A new report from the OPP highlights its efforts to peacefully resolve conflicts that involve Aboriginal people.
Staff sergeant Gary Maracle said the OPP puts an emphasis on communication during incidents such as protests or blockades. The force may bring in specially trained teams that have often already built relationships within First Nations communities.
"That's paramount to our success,” he said.
“You know, if you have established relationships prior to any critical incident, it certainly magnifies our ... success rate. It's a lot easier to deal with people you've already established relationships with and built that trust with."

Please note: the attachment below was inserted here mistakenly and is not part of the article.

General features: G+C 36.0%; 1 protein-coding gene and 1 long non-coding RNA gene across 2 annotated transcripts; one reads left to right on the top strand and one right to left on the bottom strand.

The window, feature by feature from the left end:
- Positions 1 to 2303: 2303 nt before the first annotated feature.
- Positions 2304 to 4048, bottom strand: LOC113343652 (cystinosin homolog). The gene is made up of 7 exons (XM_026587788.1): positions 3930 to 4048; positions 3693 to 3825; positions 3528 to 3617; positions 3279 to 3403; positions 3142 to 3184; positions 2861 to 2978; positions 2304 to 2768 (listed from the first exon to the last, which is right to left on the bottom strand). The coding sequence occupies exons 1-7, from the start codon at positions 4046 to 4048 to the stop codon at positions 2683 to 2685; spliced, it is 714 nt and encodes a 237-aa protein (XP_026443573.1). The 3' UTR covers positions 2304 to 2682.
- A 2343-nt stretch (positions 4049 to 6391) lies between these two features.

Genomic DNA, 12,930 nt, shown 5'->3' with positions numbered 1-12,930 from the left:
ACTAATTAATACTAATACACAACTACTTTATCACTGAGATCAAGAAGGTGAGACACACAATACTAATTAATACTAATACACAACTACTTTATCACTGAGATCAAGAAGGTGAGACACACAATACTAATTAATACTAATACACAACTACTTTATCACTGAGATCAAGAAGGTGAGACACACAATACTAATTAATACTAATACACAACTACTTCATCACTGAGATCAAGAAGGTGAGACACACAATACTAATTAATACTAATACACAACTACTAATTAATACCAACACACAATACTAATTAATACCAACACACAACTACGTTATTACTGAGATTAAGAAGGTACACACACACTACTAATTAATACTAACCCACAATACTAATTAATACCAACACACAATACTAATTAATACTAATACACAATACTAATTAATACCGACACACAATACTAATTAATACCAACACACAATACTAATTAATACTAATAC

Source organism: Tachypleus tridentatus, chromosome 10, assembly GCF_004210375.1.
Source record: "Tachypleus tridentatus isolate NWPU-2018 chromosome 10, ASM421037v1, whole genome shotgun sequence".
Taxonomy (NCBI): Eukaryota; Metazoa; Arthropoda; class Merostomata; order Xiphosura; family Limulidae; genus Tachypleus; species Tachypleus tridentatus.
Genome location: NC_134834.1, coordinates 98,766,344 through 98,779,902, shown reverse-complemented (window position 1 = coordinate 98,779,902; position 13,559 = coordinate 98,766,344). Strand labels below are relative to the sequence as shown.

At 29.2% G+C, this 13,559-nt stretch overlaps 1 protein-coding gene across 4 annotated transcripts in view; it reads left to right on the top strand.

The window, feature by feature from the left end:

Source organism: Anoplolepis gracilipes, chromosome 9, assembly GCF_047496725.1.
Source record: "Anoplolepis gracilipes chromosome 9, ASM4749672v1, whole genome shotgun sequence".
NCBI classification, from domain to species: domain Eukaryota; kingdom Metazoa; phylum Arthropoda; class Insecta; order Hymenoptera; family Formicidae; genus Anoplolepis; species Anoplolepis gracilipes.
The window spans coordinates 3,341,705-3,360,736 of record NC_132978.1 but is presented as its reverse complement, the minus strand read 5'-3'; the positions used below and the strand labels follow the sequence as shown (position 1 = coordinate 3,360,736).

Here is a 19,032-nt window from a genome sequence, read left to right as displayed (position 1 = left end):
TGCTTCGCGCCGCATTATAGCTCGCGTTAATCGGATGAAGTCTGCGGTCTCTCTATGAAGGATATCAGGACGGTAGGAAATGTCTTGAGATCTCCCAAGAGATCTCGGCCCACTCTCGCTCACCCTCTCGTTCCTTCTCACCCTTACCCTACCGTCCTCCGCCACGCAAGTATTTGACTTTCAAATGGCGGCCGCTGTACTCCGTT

The report gives examples of how police use guidelines from a framework known as “Police Preparedness for Aboriginal Critical Incidents.”
The framework is a kind of checklist to ensure that police consider all possible options before deciding how to deal with an incident.
'Successful track record'
Maracle said people would likely be surprised to see how often this framework is used across Ontario.
"I would say we've come a long way and we have a pretty successful track record,” he said.
“We apply this [framework in] a daily approach to issues around the province, especially in our First Nations communities."
He said the framework is all about communication, but education and knowledge of First Nations issues is also important.
The approach police took during the Idle No More protests last year is also an example of how they are approaching First Nations issues.
There has been some criticism of this approach but, at the end of the day, the OPP’s biggest concern is the safety of everyone involved in an incident, Maracle said.